Xiang Yang Market Shutdown

This is confirmed news: at 9:30 PM, June 30, 2006, all the gates of Xiangyang Market was closed, and no customers are allowed to enter the market from then. Soon, the buildings will be cleared and the site will be turned into a retail and office complex.

No more Xiangyang Market in Shanghai. So don’t need to waste time to go to the site to try your luck – it is closed, and it is gone.


Where will be Xiang Yang Market go? Many of them moved to Qipu Road Market, which is at the Qipu Road (near the Suzhou Creek and the Middle Henan Road), and others moved to the Yatai Market.

According to some report, 200+ small merchants moved to the Yatai Market at the Shanghai Science and Technology Museum Metro Station of Metro Line #2. The market will open soon.

There is no doubt that the prosperity of a market like Xiang Yang will not be back.

Also, it is clear message of “NO” to fake goods and products. According to the news, Yatai put “No Fake Goods” into the rental contracts and kept close eyes on this issue. Anyway, China has entered the WTO; the Beijing Olympics will be held in 2 years, and the Shanghai World Expo 2010 is just 3 years ahead.

13 thoughts on “Xiang Yang Market Shutdown

  1. Well China launders a lot of money from exporting those girls with shaved pussies! Now you will see why the US cannot do anything about it! Just read this guy’s book!

    “Hide and Seek” is actually two books: one takes a detailed look at the history and workings of America’s Financial Crimes Enforcement Network and the other looks at trade and related phenomena in money laundering. The publication’s full title is “Hide And Seek: Intelligence, Law Enforcement and the Stalled War on Terrorist Finance”, by John Cassara (2006: Potomac Books, Washington, DC). FinCEN is the financial intelligence unit that looks at a small number of America’s suspicious activity reports.

    ‘FinCEN doesn’t do systems’

    A substantial portion of the book chronicles Cassara’s tenure at FinCEN. Cassara joined the unit in the late 1990s, fresh from a stint at the US Customs office in Rome. In those days, that office’s responsibilities reached as far as the Middle East.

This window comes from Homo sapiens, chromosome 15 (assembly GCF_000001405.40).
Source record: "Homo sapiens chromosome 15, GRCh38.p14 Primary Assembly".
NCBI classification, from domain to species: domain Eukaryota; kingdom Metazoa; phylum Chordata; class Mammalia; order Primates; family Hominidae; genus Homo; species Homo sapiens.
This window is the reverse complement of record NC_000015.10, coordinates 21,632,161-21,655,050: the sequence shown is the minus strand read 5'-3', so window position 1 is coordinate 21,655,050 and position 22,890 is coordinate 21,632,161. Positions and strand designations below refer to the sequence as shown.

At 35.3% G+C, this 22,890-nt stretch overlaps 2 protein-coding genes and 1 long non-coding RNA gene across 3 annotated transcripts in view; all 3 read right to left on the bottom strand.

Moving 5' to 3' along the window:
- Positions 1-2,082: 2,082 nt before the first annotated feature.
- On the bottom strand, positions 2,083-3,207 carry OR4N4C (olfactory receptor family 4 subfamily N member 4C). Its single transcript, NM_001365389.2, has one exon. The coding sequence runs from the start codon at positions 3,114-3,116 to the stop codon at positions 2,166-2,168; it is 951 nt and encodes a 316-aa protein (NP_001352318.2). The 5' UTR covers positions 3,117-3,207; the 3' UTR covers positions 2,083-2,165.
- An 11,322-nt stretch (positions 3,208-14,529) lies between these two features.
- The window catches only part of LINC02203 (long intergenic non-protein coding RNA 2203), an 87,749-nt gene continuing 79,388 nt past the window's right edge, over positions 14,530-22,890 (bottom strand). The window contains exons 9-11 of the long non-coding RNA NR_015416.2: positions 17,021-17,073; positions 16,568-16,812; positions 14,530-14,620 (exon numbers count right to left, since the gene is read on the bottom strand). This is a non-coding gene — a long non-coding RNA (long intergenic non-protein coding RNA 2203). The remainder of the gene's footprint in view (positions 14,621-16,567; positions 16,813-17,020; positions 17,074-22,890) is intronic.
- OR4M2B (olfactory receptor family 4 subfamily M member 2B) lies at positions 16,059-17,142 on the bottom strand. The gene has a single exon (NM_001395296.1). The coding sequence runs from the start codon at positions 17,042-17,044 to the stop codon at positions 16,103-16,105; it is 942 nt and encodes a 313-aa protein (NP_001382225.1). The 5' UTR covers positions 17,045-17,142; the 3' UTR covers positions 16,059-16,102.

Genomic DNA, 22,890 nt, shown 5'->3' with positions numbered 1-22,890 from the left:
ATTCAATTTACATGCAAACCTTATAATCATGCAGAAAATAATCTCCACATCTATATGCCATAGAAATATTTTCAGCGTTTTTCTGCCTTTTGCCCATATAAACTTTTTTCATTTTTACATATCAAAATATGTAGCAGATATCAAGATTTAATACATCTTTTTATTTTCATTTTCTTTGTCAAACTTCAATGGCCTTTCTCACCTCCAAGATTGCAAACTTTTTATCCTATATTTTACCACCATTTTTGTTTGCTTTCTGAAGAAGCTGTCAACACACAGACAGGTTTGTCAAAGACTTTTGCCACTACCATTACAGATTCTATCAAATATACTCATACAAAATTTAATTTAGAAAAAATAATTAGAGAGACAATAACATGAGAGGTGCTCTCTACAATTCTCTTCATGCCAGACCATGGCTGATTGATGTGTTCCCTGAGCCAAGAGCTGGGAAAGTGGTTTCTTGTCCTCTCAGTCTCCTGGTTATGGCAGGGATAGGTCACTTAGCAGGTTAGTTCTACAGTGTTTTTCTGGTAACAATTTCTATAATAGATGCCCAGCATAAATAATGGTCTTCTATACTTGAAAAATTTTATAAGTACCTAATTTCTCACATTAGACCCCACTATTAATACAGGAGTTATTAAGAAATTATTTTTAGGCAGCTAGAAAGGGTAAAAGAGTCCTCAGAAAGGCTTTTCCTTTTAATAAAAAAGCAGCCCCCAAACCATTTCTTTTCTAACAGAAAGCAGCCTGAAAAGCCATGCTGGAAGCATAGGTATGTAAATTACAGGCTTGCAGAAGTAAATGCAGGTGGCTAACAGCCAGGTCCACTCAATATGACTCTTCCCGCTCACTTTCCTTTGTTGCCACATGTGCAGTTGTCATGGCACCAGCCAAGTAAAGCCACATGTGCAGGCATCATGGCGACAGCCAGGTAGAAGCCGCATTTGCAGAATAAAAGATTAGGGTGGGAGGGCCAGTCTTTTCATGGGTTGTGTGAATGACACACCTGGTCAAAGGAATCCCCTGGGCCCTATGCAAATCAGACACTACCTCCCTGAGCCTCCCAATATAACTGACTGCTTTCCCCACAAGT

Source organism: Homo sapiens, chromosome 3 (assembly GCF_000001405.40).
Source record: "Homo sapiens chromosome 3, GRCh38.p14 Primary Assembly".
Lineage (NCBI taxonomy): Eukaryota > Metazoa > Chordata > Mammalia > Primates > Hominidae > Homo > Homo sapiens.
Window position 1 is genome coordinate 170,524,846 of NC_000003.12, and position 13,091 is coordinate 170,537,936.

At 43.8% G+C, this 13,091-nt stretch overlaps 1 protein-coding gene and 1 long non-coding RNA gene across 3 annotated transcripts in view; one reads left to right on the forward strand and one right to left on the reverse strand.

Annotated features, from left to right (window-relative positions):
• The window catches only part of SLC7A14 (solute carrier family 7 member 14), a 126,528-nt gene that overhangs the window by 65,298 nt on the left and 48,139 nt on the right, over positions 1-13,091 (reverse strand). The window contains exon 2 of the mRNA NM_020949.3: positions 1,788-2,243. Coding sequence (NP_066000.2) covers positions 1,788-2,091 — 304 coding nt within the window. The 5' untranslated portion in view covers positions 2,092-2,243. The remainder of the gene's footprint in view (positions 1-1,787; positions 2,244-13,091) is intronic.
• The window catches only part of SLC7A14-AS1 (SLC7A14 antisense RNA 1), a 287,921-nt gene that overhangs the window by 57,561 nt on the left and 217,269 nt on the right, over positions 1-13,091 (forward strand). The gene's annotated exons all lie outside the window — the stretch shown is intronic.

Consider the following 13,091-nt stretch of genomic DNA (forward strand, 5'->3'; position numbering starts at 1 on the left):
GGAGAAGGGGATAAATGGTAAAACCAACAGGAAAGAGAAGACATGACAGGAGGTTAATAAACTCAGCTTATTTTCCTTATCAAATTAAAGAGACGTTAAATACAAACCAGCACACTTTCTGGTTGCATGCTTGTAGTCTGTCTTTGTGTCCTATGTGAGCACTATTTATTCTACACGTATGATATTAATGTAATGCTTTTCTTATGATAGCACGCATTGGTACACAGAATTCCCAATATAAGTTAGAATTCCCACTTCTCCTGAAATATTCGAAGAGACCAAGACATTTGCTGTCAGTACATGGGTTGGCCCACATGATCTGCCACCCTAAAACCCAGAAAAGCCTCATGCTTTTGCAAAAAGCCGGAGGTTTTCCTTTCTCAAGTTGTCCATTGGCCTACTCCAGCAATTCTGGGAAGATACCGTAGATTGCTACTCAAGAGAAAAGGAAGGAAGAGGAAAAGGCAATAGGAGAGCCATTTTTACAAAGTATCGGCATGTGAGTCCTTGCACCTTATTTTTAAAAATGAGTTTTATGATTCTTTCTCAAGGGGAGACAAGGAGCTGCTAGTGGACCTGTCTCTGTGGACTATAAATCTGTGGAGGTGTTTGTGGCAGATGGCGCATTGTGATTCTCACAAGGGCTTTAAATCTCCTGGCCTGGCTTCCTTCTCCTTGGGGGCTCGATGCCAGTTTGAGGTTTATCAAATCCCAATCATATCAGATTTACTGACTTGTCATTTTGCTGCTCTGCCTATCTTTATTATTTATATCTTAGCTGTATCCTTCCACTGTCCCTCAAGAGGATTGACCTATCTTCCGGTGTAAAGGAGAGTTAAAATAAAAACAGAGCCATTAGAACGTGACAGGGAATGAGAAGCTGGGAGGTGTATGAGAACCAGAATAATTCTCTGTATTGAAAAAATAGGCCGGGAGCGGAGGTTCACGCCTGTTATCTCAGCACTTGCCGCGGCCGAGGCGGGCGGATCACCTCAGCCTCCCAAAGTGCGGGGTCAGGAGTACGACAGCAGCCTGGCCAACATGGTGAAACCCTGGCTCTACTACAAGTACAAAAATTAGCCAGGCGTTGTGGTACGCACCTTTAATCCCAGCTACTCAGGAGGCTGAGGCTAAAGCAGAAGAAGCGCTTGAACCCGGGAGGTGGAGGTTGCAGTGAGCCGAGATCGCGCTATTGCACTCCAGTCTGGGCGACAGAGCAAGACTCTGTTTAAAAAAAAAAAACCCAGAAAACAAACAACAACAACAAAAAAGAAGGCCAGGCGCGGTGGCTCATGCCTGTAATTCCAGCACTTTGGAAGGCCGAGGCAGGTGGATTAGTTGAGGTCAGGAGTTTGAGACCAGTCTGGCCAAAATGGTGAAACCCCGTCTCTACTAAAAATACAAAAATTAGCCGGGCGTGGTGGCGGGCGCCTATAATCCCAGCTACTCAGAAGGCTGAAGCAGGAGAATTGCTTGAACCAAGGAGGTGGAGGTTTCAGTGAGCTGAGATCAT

At FinCEN, according to the book, Cassara’s expertise on topics such as the use of gold to launder money and the relationship between smugglers and terrorist financiers fell on deaf and unappreciative ears. Cassara and a few colleagues realised that there was a whole world of “alternative remittance systems”, such as hawala and the black market peso exchange, that moved vast sums of money. Their assertions were not theoretical conjectures: Cassara had worked on countless cases involving these schemes in locations ranging from Italy to Lebanon. FinCEN’s policy, then as apparently now, can be summed up in one dictum: “FinCEN doesn’t do systems”. This phrase came straight out of the mouth of one of Cassara’s superiors and refers to two main traits for which the task force is famous. First, FinCEN does not try to disrupt systems such as hawala or the BMPE. Secondly, it shies away from building up meaningful systems of its own.

    Resolved to be irresolute, adamant for drift

    FinCEN appears to work by deciding not to do things. Cassara’s efforts to motivate FinCEN to do something about Middle Eastern alternative remittance/hawala “systems” went absolutely nowhere, even in the wake of the 9/11 attacks. At roughly the same time, it also decided not to participate in Operation Casablanca, the largest money laundering investigation of all time; so much for proactive disruption. FinCEN’s other “no system” approach is evident from the story of how it allowed its own artificial intelligence system, designed to detect suspicious transactions, to wither and die. This system showed great promise and was the subject of several scholarly papers in the early 1990s; its bane was management disinterest.

    FinCEN also undertook the expensive and ultimately pointless development of AAS, the Anomaly Analytic System. This project was built on Fortran software that was older than some of the FinCEN analysts who were supposed to use it. It seems to have “died” before it was ever deployed.

    Analysis by hitting the ‘print’ button